While the cartoon in the blog is an example of a simple resource to understand leadership, blogs can also be used as complex experiential learning tools in formal learning environments. Raffo (n.d.) looks at the use of blogs in her, “…exploratory study [which] adds to the literature education as it relates to experiential learning and reflective learning in an online environment” (p. 39). Raffo (n.d.) concludes that, “Blogging provides the benefits of a shared learning community and gives students the opportunity to become skilled reflective thinkers (and leaders) while transforming or deepening their understanding of leadership”(p. 49).

Simply stated, the blog serves as an accessible and interactive resource and tool used in formal, non-formal, and informal learning contexts. While it is a good idea to exercise a bit of caution in accessing any old blog to use as a source for research, I would argue that, for the most part, blogs offer a variety of perspectives and will be continued to be accessed, for good reason, in the facilitation of learning be it for leadership development or otherwise.


Raffo, D. (n.d). Blogging as a reflective tool for leadership development: An exploratory study of leadership practicum grounded in the relational leadership model. Delta Pi Epsilon Journal. 54(2) (Fall 2012), p. 39-51

Sackson, E. (2013). What kind of leader are you? [Web log post]. Retrieved from http://whatedsaid.wordpress.com/page/2/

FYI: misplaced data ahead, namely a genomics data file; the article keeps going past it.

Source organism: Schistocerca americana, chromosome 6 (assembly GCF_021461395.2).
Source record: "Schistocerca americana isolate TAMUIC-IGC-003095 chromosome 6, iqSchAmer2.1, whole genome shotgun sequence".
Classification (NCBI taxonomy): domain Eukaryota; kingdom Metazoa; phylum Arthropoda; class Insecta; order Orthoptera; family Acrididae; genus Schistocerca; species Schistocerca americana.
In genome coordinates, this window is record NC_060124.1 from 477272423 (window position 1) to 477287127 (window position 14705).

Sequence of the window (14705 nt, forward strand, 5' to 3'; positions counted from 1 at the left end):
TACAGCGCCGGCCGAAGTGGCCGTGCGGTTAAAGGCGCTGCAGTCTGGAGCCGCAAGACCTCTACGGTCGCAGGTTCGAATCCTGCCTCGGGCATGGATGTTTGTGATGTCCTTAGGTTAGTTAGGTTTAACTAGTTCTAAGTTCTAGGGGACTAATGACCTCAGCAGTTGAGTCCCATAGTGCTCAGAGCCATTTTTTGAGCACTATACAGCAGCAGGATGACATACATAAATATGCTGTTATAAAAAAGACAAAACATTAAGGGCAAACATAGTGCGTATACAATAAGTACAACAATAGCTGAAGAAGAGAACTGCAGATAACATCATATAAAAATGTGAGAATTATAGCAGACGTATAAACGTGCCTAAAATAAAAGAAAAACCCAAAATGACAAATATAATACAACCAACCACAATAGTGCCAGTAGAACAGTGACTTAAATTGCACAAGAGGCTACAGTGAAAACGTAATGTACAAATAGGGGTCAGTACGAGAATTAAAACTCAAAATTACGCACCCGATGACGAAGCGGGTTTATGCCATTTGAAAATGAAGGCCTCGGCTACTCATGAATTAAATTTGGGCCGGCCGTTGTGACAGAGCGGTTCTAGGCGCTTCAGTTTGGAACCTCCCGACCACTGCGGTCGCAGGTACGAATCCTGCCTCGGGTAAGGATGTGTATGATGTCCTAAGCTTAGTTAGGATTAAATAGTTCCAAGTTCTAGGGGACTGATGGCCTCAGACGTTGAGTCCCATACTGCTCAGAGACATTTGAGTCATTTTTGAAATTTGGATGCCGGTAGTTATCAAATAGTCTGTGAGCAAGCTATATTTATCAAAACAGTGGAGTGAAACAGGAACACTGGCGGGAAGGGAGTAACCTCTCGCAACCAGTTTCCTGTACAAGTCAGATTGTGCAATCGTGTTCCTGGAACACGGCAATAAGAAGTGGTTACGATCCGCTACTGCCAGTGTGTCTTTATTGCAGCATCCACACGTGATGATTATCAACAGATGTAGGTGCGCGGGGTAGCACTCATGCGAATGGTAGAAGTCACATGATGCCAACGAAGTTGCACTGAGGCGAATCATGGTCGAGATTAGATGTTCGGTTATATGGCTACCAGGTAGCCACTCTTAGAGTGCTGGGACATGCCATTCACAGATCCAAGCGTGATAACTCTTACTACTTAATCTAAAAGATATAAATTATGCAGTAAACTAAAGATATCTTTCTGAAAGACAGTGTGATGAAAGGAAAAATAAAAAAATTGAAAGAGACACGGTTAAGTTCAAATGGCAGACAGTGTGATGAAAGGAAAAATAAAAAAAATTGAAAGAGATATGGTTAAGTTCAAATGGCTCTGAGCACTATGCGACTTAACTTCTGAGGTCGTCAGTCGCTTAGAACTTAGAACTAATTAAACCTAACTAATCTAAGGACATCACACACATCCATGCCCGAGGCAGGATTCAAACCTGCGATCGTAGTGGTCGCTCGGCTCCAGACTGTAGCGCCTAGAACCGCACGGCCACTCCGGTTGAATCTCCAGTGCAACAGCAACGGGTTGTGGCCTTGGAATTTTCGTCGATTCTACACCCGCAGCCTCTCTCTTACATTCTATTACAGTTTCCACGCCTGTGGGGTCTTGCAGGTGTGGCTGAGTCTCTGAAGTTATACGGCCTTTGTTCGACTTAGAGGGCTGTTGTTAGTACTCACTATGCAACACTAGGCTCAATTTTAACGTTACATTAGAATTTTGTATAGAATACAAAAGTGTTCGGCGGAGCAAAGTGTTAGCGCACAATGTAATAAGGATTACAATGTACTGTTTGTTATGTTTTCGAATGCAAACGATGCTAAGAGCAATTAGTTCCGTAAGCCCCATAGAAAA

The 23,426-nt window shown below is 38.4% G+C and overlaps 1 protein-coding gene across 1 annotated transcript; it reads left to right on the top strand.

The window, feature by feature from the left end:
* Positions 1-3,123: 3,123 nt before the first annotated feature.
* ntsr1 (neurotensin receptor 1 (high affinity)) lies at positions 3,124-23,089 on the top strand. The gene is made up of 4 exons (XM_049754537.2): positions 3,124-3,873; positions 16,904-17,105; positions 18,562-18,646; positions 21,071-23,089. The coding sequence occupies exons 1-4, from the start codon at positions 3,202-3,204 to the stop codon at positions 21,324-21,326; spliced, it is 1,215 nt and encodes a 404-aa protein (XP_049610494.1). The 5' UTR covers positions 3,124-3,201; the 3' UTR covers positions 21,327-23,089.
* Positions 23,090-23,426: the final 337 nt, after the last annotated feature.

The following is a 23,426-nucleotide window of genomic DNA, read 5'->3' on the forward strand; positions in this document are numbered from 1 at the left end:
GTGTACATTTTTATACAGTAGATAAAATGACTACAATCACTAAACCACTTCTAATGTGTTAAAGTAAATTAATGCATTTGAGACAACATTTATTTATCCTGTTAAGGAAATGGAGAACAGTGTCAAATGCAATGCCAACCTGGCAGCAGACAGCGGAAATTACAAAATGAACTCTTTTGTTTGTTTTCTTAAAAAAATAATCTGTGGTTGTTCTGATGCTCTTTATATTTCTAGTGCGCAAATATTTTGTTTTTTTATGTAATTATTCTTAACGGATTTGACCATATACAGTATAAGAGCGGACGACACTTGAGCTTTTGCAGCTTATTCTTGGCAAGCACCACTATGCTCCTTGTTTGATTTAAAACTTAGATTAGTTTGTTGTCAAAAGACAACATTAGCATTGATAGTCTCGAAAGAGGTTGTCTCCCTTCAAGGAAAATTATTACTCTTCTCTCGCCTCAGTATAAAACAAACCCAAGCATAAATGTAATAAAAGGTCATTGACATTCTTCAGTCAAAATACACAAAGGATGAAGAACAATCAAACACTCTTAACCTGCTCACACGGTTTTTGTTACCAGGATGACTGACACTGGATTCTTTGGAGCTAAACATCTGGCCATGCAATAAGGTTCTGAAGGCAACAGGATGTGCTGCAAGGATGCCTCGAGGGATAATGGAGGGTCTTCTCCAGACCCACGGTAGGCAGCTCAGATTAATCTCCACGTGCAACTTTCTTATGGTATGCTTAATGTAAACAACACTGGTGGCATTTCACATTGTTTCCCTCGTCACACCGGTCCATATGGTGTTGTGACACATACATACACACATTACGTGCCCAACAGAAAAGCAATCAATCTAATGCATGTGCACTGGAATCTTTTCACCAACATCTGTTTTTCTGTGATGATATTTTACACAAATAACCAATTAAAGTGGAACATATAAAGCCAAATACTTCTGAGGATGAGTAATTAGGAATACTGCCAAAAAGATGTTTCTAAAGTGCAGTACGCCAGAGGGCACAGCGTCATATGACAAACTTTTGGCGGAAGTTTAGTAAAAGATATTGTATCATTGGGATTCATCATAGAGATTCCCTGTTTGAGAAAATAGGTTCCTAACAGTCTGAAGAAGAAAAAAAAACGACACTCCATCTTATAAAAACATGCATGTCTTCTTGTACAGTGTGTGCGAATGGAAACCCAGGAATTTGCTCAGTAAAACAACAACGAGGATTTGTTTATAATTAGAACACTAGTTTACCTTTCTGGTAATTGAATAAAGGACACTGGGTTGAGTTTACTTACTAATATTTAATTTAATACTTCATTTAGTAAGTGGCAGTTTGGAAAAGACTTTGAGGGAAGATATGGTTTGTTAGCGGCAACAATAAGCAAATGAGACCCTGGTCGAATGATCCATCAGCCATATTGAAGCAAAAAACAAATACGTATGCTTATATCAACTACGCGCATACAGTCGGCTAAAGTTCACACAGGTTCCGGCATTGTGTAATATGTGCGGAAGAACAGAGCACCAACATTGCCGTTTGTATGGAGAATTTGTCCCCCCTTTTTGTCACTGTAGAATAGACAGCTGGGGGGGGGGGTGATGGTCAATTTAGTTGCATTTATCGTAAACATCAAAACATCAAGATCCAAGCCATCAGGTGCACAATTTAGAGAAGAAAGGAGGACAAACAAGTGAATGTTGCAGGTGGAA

Leadership in the Military


In the military, adult education is described as a “process that mandates individual growth, maturity, and learning in order to achieve the collective goals of the organization” (Zacharakis and Van Der Werff, 2012, p. 90). In such way, this is comparable when developing leadership skills where the leader hopes to achieve a goal collectively with its members. Adult education in the military is currently incorporating leadership skills as one of their key learning objectives. Higher ranking staff members found that there is a positive relationship between leadership skills and critical thinking skills. The characteristics of critical thinking skills and leadership skills were very similar and that they both possess the attributes of being “open-minded, patient, and confident…flexible and creative…and realistic in the way they worked and communicated together to troubleshoot the problem while keeping their goal in sight” (Zacharakis and Van Der Werff, 2012, p. 96). In the military, “the group’s leader, is to first set forth and explain the learning objectives or goals, then facilitate the learning through dialogue and critical questioning with the understanding that there may be multiple pathways toward the set goal or establish outcome” (Zacharakis and Van Der Werff, 2012, p. 91). Within the military workforce, members hope that through dialogue and critical questioning, adult learners are able to learn better from their peers and teachers. Hence, military education is increasing and teachers are eager to incorporate critical thinking skills into their leadership development and learning. In this way, they are able to hone their communication skills when members are communicating instructions, ideas and emotions with one another. Overall, the main goal of the military workforce is to strengthen the overall capacity of their organization through leadership development and conduct more research in the future.


Zacharakis, J., & Van Der Werff, J. A. (2012). The future of adult education in the military. New Directions For Adult & Continuing Education, 2012(136), 89-98. doi:10.1002/ace.20038

Citation: (Zacharakis and Van Der Werff, 2012)

Leadership Development: In the News